Bonacorsi calls the disparity between the city's current shelter capacity versus the expected demand "terrifying."
Which is why, he says, "it's so important that the courts don't start opening up in a way where people are being evicted from their homes, particularly if the rental assistance fund from the federal government isn't reaching those folks yet."
In any event, there are not enough shelter beds available citywide to meet the surging demand caused by the number of evictions that will occur citywide, according to Bishop Michael Robinson, the CEO and founder of City Hope St. Louis.
"We will have a severe shortage if we don't open a couple larger facilities that will be able to accommodate this influx," Robinson wrote in an email. "I believe that we will see a huge number of first-time homeless individuals this winter."
Conway says the city is doing all it can — and far more than most cities — to help residents remain in their homes.
Conway notes the city has already disbursed $5.4 million in federal CARES money to fourteen service providers, including the United Way, which will provide direct housing assistance of up to $3,500 to struggling city residents. So far 3,000 city households have applied for the grants.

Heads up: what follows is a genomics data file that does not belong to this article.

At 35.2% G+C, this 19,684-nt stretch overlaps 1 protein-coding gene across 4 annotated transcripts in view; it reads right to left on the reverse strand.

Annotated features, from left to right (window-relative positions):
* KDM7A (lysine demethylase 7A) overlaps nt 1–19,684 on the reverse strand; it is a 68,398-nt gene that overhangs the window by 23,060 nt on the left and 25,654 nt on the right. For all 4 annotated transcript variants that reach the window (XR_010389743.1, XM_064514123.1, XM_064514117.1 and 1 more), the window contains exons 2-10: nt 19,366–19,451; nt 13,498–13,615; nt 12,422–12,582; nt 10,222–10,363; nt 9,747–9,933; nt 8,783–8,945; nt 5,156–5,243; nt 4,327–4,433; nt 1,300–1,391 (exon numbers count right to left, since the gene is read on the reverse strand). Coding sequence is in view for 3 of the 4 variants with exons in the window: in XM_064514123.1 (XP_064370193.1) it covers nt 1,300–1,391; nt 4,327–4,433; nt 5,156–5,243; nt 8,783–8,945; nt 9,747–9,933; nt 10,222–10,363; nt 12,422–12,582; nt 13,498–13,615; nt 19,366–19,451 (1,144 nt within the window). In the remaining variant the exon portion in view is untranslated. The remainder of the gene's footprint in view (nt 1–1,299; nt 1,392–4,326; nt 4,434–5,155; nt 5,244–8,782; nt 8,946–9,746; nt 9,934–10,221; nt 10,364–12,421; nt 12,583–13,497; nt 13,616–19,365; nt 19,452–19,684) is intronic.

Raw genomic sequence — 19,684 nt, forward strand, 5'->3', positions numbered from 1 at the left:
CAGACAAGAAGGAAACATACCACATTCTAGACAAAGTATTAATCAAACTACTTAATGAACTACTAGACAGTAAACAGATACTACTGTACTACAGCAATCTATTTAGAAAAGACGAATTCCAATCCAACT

And just last week, Krewson announced that she had requested $2 million more had been added to this housing assistance fund.
Conway declined to say how many St. Louis residents he expects to end up homeless.
"But I know one thing: It's not going to be 50,000 people out on the streets," he says. "The bottom line is we do not expect 50,000 people to be put out. There are a number of safeguards that are in place."
City leaders foresaw the eviction crisis months ago and planned accordingly, according to Conway.
"We made all the efforts and all the resources available to us to mitigate the impending housing crisis," he says. "And the reason we did such a good job is that we prepared for it in advance."
For his part, Camp sees a grim picture ahead.
"Shelter beds and temporary housing are not sustainable solutions, even to deal with this housing crisis," he says. "When the evictions occur, we're absolutely going to see people become homeless, street homelessness as a result of this."
Camp chided the city for not doing enough to help the unhoused population even before the pandemic hit.
"With that being the Plan A, I don't even know how you have a Plan B, when your first plan has completely failed," he says. "And now you're looking at a severe shock to the population of unhoused individuals."